There are two main reasons physical therapists are expected to be in such high demand: first, as the large baby boomer population continues to age, they're more susceptible to health conditions, such as falls or strokes, that may require physical therapy. Second, there has been a steady rise in chronic conditions, such as obesity and diabetes, that can cause mobility issues that need to be addressed by physical therapists. This means that aspiring therapists will likely have a large choice of jobs to take once they're qualified. 

 

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How to Become a Physical Therapist: 8 Steps to Follow

Becoming a physical therapist will take years of schooling and practical training, but as long as you know what to expect and are prepared, you'll steadily get closer and closer to that goal. Follow these eight steps to get there.

 

#1: Excel in High School

If you already know you want to be a physical therapist in high school, there are multiple things you can do to put yourself in a great position to better your career down the road.

The most important thing to do during this time is take the right high school classes. Math and science classes will be the most important to take. For science classes, take the standard set of biology, chemistry, and physics, along with electives such as anatomy or human physiology, if your school offers them. For math, take a math class every year, hopefully completing at least pre-calculus, if not calculus. Statistics classes are often very helpful, as well. Aim to take the highest level (such as honors or AP) in these classes that you're able to, and aim for the highest grades possible (ideally nothing below a B). For your other classes, make sure to meet your high school graduation requirements and the expectations of colleges you're applying to. Most colleges require/recommend four years of English, two or three years of social science, and at least two years of a foreign language.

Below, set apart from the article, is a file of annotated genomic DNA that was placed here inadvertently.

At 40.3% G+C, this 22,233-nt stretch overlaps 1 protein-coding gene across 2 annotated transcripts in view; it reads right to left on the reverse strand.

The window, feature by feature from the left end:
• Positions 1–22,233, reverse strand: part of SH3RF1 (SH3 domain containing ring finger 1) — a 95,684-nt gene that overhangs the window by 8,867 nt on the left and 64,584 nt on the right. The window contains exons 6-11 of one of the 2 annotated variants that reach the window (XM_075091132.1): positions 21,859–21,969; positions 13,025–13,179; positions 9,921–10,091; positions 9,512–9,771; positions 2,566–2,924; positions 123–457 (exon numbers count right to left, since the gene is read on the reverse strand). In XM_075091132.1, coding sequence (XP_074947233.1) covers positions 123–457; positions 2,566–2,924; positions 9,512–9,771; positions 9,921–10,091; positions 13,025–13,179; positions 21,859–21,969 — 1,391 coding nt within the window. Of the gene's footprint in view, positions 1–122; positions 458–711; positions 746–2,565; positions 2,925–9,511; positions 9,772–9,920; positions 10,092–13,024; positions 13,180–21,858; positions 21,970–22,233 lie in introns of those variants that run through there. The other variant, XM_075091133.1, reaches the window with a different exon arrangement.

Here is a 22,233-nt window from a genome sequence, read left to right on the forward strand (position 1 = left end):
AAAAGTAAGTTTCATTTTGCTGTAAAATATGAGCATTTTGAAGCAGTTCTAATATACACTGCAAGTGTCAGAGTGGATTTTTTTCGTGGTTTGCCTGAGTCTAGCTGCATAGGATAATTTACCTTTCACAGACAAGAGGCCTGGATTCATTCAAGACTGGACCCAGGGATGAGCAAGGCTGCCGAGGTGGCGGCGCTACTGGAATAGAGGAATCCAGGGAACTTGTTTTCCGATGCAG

Once you have your class schedule set, aim for strong grades in them. A high GPA will improve your chances of getting into your dream school. Similarly, aim for high scores on the SAT or ACT. Ideally, you'll take your first SAT or ACT around the beginning of your junior year. This should give you enough time to take the test again in the spring, and possibly a third time during the summer before or the autumn of your senior year. For more tips on how to set a goal score, check out our guides to what a great SAT/ACT score is.

During this time, you may also want to do some volunteering to get a taste of what being a physical therapist would be like. It can be tough for high school students to get volunteer work sometimes, so don't worry if you can't find anything. It also doesn't have to directly relate to physical therapy; anything where you're helping people will hone the skills needed to become a physical therapist. Some places that often take volunteers are nursing homes, hospitals, and food banks. 

 

#2: Take Relevant Courses in College

College is where you'll begin to really focus on the subjects a physical therapist needs to be an expert in. Most physical therapists choose to major in a science. Biology, kinesiology, exercise science, and human biology are often the most popular choices. Psychology and chemistry are also fairly common majors.